Potty Talk for Runners
Everybody poops but for most people over the age of eight it’s not part of normal conversation. As a personal trainer though, you’d be surprised just how many questions I’ve been asked about all sorts of bathroom-related issues. Since I’m currently training for a marathon today’s blog post is going to focus on potty questions specific to running.
Does Running Make you Poop?
It can and here’s why. When you run your stomach jostles around while can alter your mucosal permeability, meaning your stool gets softened in your GI track. Also, when you are running the blood flow moves away from your intestines and towards your muscles to help oxygenate them, which can cause cramps and the urge to go. And let’s not forget race day stress.If you have GI issues to begin with this can make matters worse. Ugh!
What Can I Do To Help Stop This?
- Eat 2-3 hours before you run. When you eat your intestines want to make room for more food. Eating a few hours before your run means you get a change to empty your bowels in the comfort of your own home.
- Avoid certain foods. Ever heard of protein farts? Let’s not go there on long runs. Stick to something like old fashioned oatmeal. Stay way from tons of fiber before the run. (After the run is fine. Let’s hear it for post-run veggies!)
- Avoid sugary drinks. Some people find that sugar (like the ones found in energy drinks) can make them go. Typically I like to mix my Gatorade with equal parts water to cut down the sugar.
- Get it out before the race. Caffeine and a warm up jog around the neighborhood is a good way to get things moving before you get going on the marathon.
- Walk. If you feel stomach cramps or a questionable fart when you’re running, just slow down and walk to a bathroom. You don’t want an unfortunate surprise.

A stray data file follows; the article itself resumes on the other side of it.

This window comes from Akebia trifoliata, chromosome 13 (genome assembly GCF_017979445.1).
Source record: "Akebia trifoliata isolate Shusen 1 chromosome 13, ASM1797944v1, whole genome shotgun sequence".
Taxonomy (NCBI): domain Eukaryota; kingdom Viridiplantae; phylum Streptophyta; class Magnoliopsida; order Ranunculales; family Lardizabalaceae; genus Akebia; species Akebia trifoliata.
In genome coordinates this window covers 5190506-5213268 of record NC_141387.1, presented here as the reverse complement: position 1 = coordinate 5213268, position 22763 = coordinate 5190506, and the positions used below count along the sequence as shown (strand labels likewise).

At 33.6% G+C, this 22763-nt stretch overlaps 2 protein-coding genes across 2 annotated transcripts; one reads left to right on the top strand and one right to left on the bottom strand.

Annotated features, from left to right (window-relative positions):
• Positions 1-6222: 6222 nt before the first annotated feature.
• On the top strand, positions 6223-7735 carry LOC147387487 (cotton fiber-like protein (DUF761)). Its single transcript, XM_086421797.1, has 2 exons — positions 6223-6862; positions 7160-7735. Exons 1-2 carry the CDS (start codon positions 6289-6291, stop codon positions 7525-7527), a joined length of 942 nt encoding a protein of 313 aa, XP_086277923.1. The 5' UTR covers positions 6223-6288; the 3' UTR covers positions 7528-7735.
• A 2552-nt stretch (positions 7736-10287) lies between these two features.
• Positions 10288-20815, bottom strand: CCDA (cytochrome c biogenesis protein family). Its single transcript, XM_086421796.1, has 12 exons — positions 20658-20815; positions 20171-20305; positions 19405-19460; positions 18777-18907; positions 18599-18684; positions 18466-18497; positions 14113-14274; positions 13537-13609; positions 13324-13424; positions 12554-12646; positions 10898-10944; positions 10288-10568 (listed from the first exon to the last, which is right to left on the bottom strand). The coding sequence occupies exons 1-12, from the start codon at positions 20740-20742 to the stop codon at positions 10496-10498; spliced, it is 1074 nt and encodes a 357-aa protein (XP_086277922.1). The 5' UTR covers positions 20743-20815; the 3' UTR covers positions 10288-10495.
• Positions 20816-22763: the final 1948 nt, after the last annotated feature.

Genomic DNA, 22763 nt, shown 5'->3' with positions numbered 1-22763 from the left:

- Find the restroom locations. Usually they give you a map of the race route in your marathon check-in packet and it lists things like which miles they have water stops and which miles have port-a-potties. If it’s not on the map, ask someone who works with the race. If you know that after mile 3 there’s not another restroom stop until mile 12 it makes sense to try to make s*** happen at mile 3.
- Bring a few tissues or some toilet paper with you. Depending on the size of the race, if 30,000 people are running, chances are the toilet paper will get used up pretty fast. It’s always good to be prepared. It also comes in helpful if, hypothetically, you have to make an emergency trip behind a bush.
Knowledge is power. I hope you are finding these marathon training posts useful, especially if you ever thought about running a half or marathon yourself, or 5 or 10k for that matter!
I am running a half marathon to raise money for medical expenses for my friend’s son, JJ, who was in a horrific car crash before Thanksgiving and is paralyzed from the neck down.
Any amount you give goes towards his physical therapy and medical expenses so he can lead a productive life.
Lisa Traugott is a Mom’s Choice Award winning writer, fitness blogger, wife and mom of two….and Original Cast Member of AMERICAN GRIT, starring John Cena, on FOX!!!
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